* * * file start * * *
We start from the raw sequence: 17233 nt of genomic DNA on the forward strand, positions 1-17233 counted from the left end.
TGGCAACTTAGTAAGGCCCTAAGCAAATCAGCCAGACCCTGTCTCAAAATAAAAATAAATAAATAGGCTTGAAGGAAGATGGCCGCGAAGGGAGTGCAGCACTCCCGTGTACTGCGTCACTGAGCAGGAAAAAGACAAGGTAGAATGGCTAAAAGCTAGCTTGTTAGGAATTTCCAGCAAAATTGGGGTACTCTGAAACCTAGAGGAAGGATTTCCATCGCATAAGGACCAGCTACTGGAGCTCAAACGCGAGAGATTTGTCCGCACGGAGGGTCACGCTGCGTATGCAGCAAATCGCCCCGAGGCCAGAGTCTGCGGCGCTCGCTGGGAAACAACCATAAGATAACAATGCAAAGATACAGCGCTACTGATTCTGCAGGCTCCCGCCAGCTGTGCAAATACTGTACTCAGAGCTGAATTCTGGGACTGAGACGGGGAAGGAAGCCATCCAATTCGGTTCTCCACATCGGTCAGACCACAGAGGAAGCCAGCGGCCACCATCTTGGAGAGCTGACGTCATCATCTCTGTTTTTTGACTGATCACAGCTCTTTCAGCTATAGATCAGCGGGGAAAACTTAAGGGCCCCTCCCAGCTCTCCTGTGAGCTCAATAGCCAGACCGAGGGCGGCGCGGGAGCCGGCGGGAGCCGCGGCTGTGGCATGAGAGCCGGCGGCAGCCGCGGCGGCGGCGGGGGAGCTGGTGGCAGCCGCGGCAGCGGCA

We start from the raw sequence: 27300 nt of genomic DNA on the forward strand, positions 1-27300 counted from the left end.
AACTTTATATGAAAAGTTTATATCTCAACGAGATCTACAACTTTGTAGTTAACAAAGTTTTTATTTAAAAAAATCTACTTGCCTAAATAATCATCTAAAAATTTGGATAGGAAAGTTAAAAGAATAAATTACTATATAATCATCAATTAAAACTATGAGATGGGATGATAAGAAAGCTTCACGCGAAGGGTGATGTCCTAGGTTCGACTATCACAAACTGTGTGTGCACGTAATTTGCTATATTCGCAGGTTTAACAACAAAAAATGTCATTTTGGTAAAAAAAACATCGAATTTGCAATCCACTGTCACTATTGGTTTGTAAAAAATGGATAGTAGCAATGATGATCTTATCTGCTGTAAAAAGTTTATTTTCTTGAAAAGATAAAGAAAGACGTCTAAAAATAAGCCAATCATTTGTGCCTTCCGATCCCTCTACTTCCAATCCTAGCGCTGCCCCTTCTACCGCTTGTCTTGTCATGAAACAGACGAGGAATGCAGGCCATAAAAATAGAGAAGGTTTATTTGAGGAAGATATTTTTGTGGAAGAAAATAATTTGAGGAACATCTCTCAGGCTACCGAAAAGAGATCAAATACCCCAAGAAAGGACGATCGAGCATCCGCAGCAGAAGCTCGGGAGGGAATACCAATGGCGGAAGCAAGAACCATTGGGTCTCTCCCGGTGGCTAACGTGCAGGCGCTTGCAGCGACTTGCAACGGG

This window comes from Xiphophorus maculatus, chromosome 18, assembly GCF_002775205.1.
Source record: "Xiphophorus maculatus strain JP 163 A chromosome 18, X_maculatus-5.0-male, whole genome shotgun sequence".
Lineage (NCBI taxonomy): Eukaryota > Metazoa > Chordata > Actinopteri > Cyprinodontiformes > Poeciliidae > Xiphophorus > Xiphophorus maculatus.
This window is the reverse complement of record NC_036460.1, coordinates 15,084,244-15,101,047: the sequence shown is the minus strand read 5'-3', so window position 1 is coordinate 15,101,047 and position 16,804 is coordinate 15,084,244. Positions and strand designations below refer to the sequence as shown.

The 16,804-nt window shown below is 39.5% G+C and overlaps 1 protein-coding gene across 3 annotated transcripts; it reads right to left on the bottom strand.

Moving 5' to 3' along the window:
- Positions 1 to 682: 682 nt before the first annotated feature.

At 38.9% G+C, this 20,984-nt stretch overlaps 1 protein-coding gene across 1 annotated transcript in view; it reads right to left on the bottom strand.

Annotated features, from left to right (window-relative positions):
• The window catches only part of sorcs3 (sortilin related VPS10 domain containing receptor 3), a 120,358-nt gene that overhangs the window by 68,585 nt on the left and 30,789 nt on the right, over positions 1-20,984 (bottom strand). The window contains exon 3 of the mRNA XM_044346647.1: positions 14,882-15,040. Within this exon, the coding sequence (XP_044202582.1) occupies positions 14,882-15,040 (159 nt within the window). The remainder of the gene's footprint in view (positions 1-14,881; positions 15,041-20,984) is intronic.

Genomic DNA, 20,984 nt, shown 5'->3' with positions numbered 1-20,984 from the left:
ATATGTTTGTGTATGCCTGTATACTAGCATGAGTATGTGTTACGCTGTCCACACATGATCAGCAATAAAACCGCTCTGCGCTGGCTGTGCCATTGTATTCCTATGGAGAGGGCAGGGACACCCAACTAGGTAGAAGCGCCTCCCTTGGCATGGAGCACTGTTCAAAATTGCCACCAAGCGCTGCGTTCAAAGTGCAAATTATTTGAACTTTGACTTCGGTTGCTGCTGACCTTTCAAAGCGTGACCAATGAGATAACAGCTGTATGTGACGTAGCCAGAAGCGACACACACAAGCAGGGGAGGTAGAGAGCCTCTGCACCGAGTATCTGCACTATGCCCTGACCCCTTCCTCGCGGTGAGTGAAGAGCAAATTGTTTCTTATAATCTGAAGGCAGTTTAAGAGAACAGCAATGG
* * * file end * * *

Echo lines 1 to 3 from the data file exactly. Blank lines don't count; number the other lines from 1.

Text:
We start from the raw sequence: 17233 nt of genomic DNA on the forward strand, positions 1-17233 counted from the left end.
TGGCAACTTAGTAAGGCCCTAAGCAAATCAGCCAGACCCTGTCTCAAAATAAAAATAAATAAATAGGCTTGAAGGAAGATGGCCGCGAAGGGAGTGCAGCACTCCCGTGTACTGCGTCACTGAGCAGGAAAAAGACAAGGTAGAATGGCTAAAAGCTAGCTTGTTAGGAATTTCCAGCAAAATTGGGGTACTCTGAAACCTAGAGGAAGGATTTCCATCGCATAAGGACCAGCTACTGGAGCTCAAACGCGAGAGATTTGTCCGCACGGAGGGTCACGCTGCGTATGCAGCAAATCGCCCCGAGGCCAGAGTCTGCGGCGCTCGCTGGGAAACAACCATAAGATAACAATGCAAAGATACAGCGCTACTGATTCTGCAGGCTCCCGCCAGCTGTGCAAATACTGTACTCAGAGCTGAATTCTGGGACTGAGACGGGGAAGGAAGCCATCCAATTCGGTTCTCCACATCGGTCAGACCACAGAGGAAGCCAGCGGCCACCATCTTGGAGAGCTGACGTCATCATCTCTGTTTTTTGACTGATCACAGCTCTTTCAGCTATAGATCAGCGGGGAAAACTTAAGGGCCCCTCCCAGCTCTCCTGTGAGCTCAATAGCCAGACCGAGGGCGGCGCGGGAGCCGGCGGGAGCCGCGGCTGTGGCATGAGAGCCGGCGGCAGCCGCGGCGGCGGCGGGGGAGCTGGTGGCAGCCGCGGCAGCGGCA

We start from the raw sequence: 27300 nt of genomic DNA on the forward strand, positions 1-27300 counted from the left end.